Student-athlete fluidly moves from team to team—while keeping a keen eye on her personal and professional goals
A. Sue Weisler
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Sharon Dennis is someone you want on your team. She is hardworking, determined and loyal, with an intense competitive streak that makes everyone around her work harder to keep up.
Dennis’ work ethic is visible on the basketball court, where she rose to rookie stardom last year as a center. The first-year student from Liverpool, N.Y., was named the 2009 Empire 8 Rookie of the Year as well as the East Region Division 3 Rookie of the Year.
“Sharon is one of two captains this year—in my five years of coaching I have never elected a sophomore to be a captain,” says Amy Reed, head women’s basketball coach. “Sharon shows maturity beyond her years both on the court and off the court. Her teammates respect her and look up to her.”
Most rookies, barring injury, would follow a splashy debut with three more years of impressive play. Dennis is doing things differently; she will follow her debut with her finale. She is, at heart, a basketball player and also a dedicated student in RIT’s physician assistant program. Dennis knew she would have to leave the athletics program behind to focus on the grueling third and fourth years of the academic program, a time reserved for studying medicine and beginning rotations in hospitals and clinics.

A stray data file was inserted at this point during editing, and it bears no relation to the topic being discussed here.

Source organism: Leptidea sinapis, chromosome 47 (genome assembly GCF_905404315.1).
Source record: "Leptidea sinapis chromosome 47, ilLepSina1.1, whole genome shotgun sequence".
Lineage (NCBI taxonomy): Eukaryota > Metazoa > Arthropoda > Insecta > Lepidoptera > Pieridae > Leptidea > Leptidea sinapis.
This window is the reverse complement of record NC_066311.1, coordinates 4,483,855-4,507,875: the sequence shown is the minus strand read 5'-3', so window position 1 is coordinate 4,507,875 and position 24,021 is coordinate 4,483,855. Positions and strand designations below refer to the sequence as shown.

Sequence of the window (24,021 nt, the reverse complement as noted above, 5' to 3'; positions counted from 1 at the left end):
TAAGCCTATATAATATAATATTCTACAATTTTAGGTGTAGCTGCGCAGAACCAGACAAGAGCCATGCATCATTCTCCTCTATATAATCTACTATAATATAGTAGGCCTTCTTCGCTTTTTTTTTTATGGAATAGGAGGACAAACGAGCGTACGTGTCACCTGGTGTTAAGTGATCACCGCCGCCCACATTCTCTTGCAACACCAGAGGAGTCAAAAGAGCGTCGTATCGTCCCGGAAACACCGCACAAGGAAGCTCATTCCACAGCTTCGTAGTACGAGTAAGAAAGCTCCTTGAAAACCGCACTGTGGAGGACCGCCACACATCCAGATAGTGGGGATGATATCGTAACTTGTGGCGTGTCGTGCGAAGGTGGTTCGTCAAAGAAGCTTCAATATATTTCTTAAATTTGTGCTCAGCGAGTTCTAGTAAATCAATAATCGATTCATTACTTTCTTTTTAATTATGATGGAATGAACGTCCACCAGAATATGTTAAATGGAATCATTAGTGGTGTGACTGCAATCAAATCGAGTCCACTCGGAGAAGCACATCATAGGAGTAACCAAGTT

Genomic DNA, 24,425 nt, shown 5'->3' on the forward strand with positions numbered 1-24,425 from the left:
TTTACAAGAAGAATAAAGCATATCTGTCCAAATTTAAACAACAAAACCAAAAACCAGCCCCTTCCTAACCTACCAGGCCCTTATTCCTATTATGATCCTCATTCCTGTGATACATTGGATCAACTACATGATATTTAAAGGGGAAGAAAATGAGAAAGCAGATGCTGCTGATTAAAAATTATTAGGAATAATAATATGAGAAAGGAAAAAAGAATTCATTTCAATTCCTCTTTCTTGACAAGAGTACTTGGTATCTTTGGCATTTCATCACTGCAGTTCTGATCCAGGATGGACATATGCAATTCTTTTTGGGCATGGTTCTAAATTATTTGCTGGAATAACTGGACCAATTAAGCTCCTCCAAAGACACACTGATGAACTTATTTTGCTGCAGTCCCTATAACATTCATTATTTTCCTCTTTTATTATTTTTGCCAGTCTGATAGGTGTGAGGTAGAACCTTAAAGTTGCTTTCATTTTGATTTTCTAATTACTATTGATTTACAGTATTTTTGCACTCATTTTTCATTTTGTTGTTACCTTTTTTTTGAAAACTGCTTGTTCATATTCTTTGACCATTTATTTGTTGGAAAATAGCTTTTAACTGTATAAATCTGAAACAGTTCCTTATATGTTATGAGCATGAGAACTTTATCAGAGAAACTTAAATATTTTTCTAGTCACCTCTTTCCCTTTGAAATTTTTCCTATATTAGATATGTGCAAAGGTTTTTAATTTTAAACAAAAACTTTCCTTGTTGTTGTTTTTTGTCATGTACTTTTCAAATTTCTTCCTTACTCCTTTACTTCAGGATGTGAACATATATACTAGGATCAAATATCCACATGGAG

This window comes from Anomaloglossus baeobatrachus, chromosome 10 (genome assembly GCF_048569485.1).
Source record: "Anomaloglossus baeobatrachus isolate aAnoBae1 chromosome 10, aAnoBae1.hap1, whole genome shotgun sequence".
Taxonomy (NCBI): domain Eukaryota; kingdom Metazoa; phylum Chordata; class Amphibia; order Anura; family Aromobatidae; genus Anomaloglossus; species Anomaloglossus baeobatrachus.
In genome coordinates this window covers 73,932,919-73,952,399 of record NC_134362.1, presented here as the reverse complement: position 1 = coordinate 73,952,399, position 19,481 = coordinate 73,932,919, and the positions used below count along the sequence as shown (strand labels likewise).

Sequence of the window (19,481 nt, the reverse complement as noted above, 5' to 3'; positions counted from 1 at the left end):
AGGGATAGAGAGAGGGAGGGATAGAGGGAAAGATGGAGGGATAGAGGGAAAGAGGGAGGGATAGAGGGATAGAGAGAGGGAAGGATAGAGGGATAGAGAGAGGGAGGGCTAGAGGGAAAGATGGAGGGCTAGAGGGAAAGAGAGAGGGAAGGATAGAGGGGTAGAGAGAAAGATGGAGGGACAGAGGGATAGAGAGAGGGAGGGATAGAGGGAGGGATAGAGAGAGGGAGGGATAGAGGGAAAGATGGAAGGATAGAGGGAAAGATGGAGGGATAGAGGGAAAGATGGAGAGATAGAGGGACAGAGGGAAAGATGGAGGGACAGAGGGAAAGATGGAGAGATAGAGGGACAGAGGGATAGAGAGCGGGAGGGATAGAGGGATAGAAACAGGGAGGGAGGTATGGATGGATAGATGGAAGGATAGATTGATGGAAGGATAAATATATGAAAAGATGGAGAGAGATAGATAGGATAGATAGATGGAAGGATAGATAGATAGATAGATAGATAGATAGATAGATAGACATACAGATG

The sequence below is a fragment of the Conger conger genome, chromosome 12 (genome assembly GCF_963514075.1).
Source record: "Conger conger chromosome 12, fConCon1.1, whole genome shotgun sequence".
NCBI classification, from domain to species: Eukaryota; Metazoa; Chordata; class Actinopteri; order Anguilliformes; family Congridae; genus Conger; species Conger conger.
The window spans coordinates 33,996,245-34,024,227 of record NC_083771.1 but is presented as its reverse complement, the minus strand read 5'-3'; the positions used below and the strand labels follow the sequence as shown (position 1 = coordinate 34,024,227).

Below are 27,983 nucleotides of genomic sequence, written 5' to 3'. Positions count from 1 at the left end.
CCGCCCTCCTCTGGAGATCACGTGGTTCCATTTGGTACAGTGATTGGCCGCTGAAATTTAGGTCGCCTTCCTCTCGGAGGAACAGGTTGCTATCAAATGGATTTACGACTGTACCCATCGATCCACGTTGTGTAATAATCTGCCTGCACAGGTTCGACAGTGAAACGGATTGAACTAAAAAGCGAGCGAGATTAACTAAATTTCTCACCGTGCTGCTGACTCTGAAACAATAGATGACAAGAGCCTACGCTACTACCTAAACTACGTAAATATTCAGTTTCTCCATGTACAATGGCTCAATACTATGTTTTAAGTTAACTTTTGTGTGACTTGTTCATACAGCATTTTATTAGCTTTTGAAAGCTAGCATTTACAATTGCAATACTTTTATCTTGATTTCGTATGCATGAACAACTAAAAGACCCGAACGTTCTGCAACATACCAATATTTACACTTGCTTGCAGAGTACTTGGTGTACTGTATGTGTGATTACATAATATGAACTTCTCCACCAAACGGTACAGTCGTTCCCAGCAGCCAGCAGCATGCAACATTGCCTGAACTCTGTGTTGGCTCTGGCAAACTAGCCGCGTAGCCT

“I love basketball—I’m a very competitive person—but at the end of the day, I’m not going to play in the WNBA; I came here to be a physician assistant,” says Dennis. “That’s what’s most important.”
For now, Dennis still has a game to play and is thrilled the season is finally underway. Exhausting early morning practices will keep Dennis and her teammates focused throughout the long season, which stretches into February.
“I’m really excited because we have a lot of freshmen and people coming back. We have experience now. I feel like we’re going to win a lot more games this year.”
RIT President Bill Destler has praised RIT’s student-athletes, noting that they carry higher grade point averages than the rest of the student body. In fact, the 647 athletes held a cumulative grade point average of 3.16 in 2008-2009, higher than the general student population. Dennis had a 3.7 grade point average last year, the best on the basketball team.
Dennis’ love for basketball has never eclipsed her commitment to academics, a priority she learned from her parents. She attributes the academic success of student-athletes to a mastery of time management.
“I think student-athletes are better at managing time because we have to,” Dennis says. “Once I got to college, I found out that I really had to schedule almost everything in my life. I actually found myself scheduling homework time as well as a nap here and there.”
Dennis also schedules one weekend each month and holidays to work as a phlebotomist at St. Joseph’s Hospital Health Care Center in Syracuse, a condition she agreed to when offered the position during the summer. She describes the phlebotomy lab as “tight-knit,” and a place where everyone works together. Dennis’ co-workers let her practice on them and were quick to offer help during her first few weeks.
“Drawing blood is a very precise procedure with little room for error,” Dennis says. “If I make a mistake on the court, I can always make it up somewhere else. If you make a mistake with a needle in someone’s vein, the consequences can be serious and the patient will be in pain.”
Dennis takes her commitments seriously from her moves on the basketball court to her studies in the physician assistant program to the hospital where she is experiencing a hands-on education in health care.